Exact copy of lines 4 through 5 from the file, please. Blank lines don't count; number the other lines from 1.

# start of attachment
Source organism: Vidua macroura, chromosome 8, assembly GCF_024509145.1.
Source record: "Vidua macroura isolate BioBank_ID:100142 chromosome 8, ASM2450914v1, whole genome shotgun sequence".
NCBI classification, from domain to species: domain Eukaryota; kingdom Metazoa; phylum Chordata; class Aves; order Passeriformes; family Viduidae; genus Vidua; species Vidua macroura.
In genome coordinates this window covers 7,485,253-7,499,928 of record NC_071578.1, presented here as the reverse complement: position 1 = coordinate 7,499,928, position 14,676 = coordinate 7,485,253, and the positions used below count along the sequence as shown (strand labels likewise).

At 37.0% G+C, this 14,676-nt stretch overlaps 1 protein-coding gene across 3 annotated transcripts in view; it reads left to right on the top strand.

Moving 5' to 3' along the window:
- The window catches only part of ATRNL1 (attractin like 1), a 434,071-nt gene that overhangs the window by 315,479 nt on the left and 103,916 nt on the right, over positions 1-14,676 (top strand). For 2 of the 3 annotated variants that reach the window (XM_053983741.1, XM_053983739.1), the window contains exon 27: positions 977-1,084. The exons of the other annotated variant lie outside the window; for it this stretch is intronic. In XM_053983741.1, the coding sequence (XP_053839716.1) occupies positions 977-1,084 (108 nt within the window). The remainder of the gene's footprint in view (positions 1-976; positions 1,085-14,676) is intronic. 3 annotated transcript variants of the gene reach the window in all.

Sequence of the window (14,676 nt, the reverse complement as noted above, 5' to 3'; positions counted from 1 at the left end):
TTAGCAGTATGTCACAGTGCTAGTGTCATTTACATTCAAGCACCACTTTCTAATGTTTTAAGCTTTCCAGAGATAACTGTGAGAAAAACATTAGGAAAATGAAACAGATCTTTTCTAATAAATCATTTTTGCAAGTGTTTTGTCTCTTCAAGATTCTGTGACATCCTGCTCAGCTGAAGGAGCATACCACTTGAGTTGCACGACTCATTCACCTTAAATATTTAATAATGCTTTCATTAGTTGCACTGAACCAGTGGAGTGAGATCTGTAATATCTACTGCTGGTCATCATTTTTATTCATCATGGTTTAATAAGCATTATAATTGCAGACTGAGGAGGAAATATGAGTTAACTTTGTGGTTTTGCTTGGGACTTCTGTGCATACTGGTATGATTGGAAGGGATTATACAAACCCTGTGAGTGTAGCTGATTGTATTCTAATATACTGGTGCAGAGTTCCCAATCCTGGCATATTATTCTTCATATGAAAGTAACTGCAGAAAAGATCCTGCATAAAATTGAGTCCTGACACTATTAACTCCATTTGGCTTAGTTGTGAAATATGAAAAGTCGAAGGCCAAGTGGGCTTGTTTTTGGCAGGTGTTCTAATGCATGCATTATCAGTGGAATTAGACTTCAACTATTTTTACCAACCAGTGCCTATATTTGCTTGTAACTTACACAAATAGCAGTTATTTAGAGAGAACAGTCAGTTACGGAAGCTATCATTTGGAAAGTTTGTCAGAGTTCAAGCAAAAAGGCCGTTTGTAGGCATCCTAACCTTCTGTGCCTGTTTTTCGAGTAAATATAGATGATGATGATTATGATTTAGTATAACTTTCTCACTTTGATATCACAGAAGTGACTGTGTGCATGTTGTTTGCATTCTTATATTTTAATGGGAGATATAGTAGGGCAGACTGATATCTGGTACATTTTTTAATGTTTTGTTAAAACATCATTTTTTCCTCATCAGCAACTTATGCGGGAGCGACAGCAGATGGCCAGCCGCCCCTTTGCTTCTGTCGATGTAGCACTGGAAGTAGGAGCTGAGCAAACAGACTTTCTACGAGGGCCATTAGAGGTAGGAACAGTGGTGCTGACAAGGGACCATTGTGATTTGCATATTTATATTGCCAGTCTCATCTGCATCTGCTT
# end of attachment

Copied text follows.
In genome coordinates this window covers 7,485,253-7,499,928 of record NC_071578.1, presented here as the reverse complement: position 1 = coordinate 7,499,928, position 14,676 = coordinate 7,485,253, and the positions used below count along the sequence as shown (strand labels likewise).

At 37.0% G+C, this 14,676-nt stretch overlaps 1 protein-coding gene across 3 annotated transcripts in view; it reads left to right on the top strand.